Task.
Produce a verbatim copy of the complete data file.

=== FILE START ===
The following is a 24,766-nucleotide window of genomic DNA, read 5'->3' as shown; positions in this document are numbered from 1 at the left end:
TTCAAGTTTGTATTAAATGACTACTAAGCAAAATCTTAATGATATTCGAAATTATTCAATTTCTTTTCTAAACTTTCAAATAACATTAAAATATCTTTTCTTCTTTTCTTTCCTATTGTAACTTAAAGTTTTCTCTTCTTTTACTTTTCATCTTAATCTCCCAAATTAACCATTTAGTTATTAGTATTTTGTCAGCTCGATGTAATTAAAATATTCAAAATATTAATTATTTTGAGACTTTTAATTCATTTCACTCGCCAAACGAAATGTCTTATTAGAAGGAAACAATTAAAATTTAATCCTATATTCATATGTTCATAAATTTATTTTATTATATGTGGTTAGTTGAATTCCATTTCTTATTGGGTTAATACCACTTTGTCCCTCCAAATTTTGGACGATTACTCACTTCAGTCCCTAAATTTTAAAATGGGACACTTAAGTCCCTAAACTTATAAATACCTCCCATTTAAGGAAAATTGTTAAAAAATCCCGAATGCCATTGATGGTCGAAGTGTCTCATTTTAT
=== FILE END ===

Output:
The following is a 24,766-nucleotide window of genomic DNA, read 5'->3' as shown; positions in this document are numbered from 1 at the left end:
TTCAAGTTTGTATTAAATGACTACTAAGCAAAATCTTAATGATATTCGAAATTATTCAATTTCTTTTCTAAACTTTCAAATAACATTAAAATATCTTTTCTTCTTTTCTTTCCTATTGTAACTTAAAGTTTTCTCTTCTTTTACTTTTCATCTTAATCTCCCAAATTAACCATTTAGTTATTAGTATTTTGTCAGCTCGATGTAATTAAAATATTCAAAATATTAATTATTTTGAGACTTTTAATTCATTTCACTCGCCAAACGAAATGTCTTATTAGAAGGAAACAATTAAAATTTAATCCTATATTCATATGTTCATAAATTTATTTTATTATATGTGGTTAGTTGAATTCCATTTCTTATTGGGTTAATACCACTTTGTCCCTCCAAATTTTGGACGATTACTCACTTCAGTCCCTAAATTTTAAAATGGGACACTTAAGTCCCTAAACTTATAAATACCTCCCATTTAAGGAAAATTGTTAAAAAATCCCGAATGCCATTGATGGTCGAAGTGTCTCATTTTAT